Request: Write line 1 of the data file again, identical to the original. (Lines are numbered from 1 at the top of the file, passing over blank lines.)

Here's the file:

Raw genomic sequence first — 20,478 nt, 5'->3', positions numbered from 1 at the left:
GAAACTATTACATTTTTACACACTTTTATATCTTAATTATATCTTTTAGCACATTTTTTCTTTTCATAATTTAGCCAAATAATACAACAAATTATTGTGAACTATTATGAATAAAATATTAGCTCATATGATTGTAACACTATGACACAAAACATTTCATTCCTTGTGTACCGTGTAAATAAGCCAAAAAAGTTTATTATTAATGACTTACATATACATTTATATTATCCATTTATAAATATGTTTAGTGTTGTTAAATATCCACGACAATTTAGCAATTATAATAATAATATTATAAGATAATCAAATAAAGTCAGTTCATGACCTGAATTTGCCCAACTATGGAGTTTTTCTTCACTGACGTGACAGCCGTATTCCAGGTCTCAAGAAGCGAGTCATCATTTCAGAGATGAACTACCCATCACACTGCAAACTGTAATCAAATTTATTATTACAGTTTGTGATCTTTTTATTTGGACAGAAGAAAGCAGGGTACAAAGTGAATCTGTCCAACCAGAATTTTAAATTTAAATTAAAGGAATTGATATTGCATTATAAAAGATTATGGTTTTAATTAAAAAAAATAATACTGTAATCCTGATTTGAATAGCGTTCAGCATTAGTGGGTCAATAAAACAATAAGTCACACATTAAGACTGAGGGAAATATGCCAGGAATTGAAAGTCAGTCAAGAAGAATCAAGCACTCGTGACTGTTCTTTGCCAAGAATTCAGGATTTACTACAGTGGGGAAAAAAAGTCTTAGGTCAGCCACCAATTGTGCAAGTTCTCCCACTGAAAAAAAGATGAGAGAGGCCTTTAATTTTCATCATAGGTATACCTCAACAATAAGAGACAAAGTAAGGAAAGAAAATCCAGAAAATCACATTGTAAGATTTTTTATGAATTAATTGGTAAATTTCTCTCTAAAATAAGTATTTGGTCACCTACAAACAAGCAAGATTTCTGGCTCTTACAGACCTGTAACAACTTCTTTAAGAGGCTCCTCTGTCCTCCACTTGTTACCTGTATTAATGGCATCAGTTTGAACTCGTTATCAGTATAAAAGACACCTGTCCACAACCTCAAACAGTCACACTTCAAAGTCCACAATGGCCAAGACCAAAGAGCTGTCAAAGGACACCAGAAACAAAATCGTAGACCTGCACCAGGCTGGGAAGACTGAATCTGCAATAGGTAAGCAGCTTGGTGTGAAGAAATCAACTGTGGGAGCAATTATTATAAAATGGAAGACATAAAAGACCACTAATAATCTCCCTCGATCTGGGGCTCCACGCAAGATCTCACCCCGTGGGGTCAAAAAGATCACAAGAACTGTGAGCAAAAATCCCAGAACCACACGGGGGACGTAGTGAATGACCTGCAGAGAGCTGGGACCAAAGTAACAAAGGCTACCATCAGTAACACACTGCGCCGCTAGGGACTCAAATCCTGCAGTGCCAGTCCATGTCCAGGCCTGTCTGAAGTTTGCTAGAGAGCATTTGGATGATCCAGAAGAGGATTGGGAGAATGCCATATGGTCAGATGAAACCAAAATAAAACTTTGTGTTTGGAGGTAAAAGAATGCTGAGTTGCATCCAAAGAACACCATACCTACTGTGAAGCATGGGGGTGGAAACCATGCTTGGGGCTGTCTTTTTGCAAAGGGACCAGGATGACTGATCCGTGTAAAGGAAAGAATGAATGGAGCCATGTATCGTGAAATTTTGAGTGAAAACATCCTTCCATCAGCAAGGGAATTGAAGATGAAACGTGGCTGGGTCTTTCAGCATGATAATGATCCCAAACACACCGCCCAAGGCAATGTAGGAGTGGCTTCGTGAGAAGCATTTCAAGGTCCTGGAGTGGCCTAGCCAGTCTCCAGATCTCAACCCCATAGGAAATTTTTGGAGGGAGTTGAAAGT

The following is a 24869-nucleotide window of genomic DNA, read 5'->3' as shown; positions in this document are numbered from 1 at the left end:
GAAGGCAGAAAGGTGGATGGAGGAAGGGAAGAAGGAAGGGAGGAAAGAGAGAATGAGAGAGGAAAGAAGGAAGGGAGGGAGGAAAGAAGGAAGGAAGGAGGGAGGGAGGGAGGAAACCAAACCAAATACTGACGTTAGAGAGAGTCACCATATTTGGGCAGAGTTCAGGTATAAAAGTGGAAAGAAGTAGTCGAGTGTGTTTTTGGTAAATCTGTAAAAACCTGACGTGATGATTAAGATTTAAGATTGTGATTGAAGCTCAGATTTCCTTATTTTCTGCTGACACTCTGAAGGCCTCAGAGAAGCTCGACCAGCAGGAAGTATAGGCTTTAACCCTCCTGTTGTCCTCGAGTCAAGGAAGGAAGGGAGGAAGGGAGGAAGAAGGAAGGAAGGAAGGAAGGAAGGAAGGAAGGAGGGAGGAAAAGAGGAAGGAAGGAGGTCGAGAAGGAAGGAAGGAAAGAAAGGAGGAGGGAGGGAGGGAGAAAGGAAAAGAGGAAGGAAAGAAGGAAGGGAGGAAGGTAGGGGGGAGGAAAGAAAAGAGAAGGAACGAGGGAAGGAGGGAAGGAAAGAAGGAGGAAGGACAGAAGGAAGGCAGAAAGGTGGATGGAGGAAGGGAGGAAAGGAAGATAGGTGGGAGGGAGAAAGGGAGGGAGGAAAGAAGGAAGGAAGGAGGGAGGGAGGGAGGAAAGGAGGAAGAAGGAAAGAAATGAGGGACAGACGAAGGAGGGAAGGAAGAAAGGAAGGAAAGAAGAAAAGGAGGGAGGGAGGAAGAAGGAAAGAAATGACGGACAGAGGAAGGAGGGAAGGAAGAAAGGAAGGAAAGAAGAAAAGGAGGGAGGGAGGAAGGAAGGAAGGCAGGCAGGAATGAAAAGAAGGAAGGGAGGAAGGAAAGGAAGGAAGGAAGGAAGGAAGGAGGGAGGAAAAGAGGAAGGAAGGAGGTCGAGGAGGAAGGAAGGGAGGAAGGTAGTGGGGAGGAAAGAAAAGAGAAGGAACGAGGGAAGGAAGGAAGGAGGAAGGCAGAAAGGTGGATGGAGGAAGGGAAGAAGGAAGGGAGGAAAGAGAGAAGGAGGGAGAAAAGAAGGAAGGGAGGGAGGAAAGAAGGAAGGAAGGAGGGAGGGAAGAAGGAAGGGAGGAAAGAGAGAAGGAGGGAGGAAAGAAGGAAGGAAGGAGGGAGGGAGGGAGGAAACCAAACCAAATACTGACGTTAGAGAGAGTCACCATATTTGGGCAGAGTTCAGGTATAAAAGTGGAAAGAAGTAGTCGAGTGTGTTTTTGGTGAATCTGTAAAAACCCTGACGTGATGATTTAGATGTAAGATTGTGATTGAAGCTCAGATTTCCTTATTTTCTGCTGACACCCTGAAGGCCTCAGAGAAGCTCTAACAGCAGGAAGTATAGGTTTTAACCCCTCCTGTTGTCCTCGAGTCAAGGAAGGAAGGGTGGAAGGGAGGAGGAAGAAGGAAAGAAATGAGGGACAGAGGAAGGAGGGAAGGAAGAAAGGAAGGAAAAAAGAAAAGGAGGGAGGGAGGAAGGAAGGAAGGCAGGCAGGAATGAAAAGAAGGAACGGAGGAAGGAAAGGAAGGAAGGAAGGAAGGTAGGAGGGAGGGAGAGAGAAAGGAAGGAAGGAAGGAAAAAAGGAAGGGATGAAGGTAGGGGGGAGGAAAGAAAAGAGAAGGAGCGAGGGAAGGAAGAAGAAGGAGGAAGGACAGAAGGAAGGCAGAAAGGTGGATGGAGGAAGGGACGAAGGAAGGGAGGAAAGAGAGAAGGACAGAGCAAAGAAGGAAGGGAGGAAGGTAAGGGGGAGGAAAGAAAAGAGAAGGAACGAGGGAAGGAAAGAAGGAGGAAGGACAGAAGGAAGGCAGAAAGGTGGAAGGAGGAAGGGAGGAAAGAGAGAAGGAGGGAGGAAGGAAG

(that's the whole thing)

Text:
Raw genomic sequence first — 20,478 nt, 5'->3', positions numbered from 1 at the left: